White Rabbit Food

Buddha Bowl

These past two weeks have been busy!  I feel like the White Rabbit from Alice in Wonderland rushing around from project to project and meeting to meeting.  As a result, I’ve let a few things slide…like my blog post for this past Tuesday…and I haven’t been cooking much either.  After eating out almost every meal for the last week straight, I decided Tuesday that I need to put an end to that.  However, I knew I still had a busy week ahead so couldn’t spend that much time prepping or cooking.  As it turns out I have also been craving vegetables (do you see the bunny theme here) and I thought of making a Buddha bowl.

The nice thing about this recipe for a Buddha bowl is you can use any vegetable that roasts well and any grain or other base; I often like to use quinoa rather than rice.  On this trip I picked up broccoli florets, Brussel sprouts, sweet potato, and an avocado (to slice fresh on top).  I had an onion and a can of garbanzo beans already at home, as well as grains for a base, the spices, tahini, lemon, and honey for the dressing.

  • Other vegetables you could consider: cauliflower, beets, carrots, zucchini, butternut squash, green beans, asparagus, potato. 
  • A note about onions: this time I used a yellow onion because that is what I had, but I prefer the red onion for this as it has a nice sweetness to it when it is roasted.
  • Bases to consider: barley, brown or white rice, quinoa, couscous (which cooks up super quick), bulgur, salad greens.
Spread the veggies out in one layer for even roasting

This Buddha bowl can come together very quickly, especially if you buy pre-cut vegetables like I did this time.  All I had to do was cut up my onion, toss all the vegetables in a bowl with some olive oil and spices, spread on a sheet pan and roast in the oven.  In this case I had enough vegetables that I spread them over 2 sheet pans so they weren’t overlapping and would have enough room to roast nicely.  While the vegetables are roasting, you can make your base grain and dressing.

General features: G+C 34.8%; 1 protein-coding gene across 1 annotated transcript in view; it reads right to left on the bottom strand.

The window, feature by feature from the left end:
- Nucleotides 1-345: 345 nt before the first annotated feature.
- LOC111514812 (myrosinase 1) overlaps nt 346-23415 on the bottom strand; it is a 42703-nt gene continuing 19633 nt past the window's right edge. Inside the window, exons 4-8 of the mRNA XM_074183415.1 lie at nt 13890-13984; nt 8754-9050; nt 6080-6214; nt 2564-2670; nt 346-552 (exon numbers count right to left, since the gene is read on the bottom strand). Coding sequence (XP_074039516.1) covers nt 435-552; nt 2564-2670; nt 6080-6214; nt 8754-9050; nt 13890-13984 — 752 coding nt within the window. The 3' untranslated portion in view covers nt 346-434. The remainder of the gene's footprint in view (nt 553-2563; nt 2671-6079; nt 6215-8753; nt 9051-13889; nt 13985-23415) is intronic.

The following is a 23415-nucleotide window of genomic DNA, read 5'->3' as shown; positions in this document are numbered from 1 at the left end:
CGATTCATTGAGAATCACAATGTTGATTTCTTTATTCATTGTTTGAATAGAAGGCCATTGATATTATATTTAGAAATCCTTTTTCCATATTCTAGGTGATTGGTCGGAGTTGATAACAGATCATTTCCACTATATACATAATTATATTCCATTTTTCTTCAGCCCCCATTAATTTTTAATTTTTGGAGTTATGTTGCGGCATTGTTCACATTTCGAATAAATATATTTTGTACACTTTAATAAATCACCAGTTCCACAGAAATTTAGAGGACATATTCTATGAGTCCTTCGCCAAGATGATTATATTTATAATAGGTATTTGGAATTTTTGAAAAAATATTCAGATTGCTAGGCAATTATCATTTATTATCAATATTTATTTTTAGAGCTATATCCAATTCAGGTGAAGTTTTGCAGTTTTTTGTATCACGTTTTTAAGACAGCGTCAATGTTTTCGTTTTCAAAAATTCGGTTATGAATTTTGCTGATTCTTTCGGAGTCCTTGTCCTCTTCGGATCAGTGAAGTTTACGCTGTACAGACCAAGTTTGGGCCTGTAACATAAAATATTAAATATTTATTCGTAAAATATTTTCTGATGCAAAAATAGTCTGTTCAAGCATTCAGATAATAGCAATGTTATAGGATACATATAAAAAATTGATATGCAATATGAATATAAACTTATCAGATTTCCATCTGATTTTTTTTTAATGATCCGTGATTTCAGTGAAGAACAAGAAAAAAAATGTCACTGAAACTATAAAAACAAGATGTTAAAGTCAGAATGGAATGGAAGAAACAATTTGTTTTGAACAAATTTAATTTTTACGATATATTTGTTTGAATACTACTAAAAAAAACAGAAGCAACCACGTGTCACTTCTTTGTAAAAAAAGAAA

If you’ve never used tahini and lemon juice together, you’ll quickly notice that they get thicker as you stir them together and possibly wonder what you’ve done wrong!  At least that was my reaction the first time I made this dressing.  However, once you start adding water you’ll find that it gets smoother and thins out; keep adding water a little at a time until you get the consistency you want in a dressing.  When I make this I add just a tiny bit of honey, as I never have maple syrup on hand, or I don’t add any sweetener at all.  I also add a sprinkle of cumin and paprika.

Ingredients (top left), Before adding water (bottom left), After adding water (right)

Now that I’ve given you the low-down on creating a quick Buddha bowl, I’m off to work on my next project, and reheat some Buddha bowl leftovers for lunch today. Below is the recipe I used, along with my notes.  Please share your experience with Buddha bowls, would love to know what ended up being successful for you and what your favorite ingredients are!

Moroccan Sheet Pan Buddha Bowl

Roasted vegetables make a quick and easy Buddha Bowl

Credit: Forkly


1 large sweet potato, cubed

½ large red onion, wedge sliced

2 zucchini, diced

1 can kernel corn, drained

1 can chickpeas, drained

Olive oil

Salt & Pepper to taste20190410_121848

MOROCCAN SEASONING:  1 tsp each – cumin, chili powder, garlic powder, turmeric, plus ¼ tsp salt and pepper (or to taste)

TAHINI SAUCE: ¼ cup tahini, 1 Tbsp maple syrup, 1 Tbsp lemon juice, 2-4 Tbsp water (I often substitute a tiny bit of honey for the maple syrup, or leave it out entirely)

Avocado halves, sliced

4 cups cooked brown rice (or other grain) – I usually don’t make this much, I usually make 2 cups


1.     Preheat oven to 400 degrees Fahrenheit

2.     Microwave the cubed sweet potato 2 minutes to soften before roasting (do not leave this step out. Alternately you can start roasting the sweet potatos first, and then add the rest of the vegetables later; this will add ~10 minutes to your total cooking time.)

3.     Place the sweet potato, red onion, zucchini, corn in a bowl and drizzle with olive oil, and salt and pepper to taste, and toss to coat.  Place on a sheet pan.

4.     Using the same bowl, add the chickpeas and drizzle with olive oil and the Moroccan seasoning, and toss to coat.  Add to the rest of the vegetables on the sheet pan.

5.     Make sure the vegetables are spread evenly in one layer on the sheet pan to ensure they roast evenly; if you need to, use 2 sheet pans.

6.     Bake for 25-30 minutes or until vegetables are roasted to your liking. Stir/turn the vegetables half way through cooking for more even roasting.

7.     While the vegetables are roasting, make the tahini sauce:

a.     Combine tahini, maple syrup, lemon juice, and 2 Tbsp water in a bowl. It will get thick.

b.     Add more water 1 Tbsp at a time to thin the dressing until it is the desired consistency.

c.      I often add a sprinkling of cumin and paprika to the dressing.

8.     Add cooked grains to a bowl and spoon the roasted vegetables on top.

9.     Top with fresh avocado slices and drizzle with tahini sauce.



    • I’m so glad this inspired you! I’ll be doing sheet pan chicken soon too which would be a nice accompaniment if you also like meat protein.


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